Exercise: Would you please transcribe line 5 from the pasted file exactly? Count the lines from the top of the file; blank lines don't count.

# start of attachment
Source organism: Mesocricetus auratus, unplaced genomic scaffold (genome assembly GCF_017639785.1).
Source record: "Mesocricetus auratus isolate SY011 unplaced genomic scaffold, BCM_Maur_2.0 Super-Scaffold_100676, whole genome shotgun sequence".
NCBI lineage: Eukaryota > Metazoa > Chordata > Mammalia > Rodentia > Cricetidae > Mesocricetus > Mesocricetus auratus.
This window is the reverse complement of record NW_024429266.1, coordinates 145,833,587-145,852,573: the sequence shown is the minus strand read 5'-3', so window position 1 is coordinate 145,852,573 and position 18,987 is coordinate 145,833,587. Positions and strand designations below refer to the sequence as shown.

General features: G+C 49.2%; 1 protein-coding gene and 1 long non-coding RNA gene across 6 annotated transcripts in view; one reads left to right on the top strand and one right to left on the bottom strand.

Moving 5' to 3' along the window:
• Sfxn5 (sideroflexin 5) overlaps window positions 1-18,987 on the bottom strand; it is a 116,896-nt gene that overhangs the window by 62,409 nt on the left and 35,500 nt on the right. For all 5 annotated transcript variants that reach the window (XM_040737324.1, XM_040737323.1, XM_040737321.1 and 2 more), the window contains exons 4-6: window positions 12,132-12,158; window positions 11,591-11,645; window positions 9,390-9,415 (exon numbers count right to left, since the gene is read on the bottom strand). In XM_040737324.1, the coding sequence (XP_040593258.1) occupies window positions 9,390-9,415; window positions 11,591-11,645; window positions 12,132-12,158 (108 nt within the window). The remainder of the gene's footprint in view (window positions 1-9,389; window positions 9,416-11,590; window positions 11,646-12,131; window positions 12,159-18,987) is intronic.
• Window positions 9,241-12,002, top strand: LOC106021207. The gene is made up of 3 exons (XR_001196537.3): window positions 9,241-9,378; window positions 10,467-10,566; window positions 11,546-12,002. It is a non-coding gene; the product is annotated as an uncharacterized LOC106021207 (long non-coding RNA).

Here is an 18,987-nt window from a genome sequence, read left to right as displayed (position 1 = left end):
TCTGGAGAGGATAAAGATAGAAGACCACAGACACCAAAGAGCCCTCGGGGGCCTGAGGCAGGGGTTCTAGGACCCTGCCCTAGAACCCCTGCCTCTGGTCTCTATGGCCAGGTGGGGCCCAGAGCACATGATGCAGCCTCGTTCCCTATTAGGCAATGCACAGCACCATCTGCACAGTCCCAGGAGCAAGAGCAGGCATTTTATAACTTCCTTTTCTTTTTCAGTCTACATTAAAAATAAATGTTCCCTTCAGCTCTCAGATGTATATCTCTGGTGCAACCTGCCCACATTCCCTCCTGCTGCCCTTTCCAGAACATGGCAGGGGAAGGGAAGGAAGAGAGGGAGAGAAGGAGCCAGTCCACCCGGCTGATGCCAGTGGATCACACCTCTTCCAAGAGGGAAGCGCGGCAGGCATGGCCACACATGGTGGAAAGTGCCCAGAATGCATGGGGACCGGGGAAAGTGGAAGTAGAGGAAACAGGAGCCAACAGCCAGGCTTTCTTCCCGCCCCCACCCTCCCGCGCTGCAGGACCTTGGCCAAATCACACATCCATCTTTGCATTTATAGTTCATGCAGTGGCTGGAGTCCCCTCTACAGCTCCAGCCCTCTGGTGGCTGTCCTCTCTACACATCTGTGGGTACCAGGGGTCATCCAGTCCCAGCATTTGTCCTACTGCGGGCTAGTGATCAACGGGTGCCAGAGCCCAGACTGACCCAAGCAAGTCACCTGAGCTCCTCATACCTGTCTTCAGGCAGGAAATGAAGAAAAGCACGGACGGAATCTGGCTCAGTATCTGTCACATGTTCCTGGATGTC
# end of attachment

General features: G+C 49.2%; 1 protein-coding gene and 1 long non-coding RNA gene across 6 annotated transcripts in view; one reads left to right on the top strand and one right to left on the bottom strand.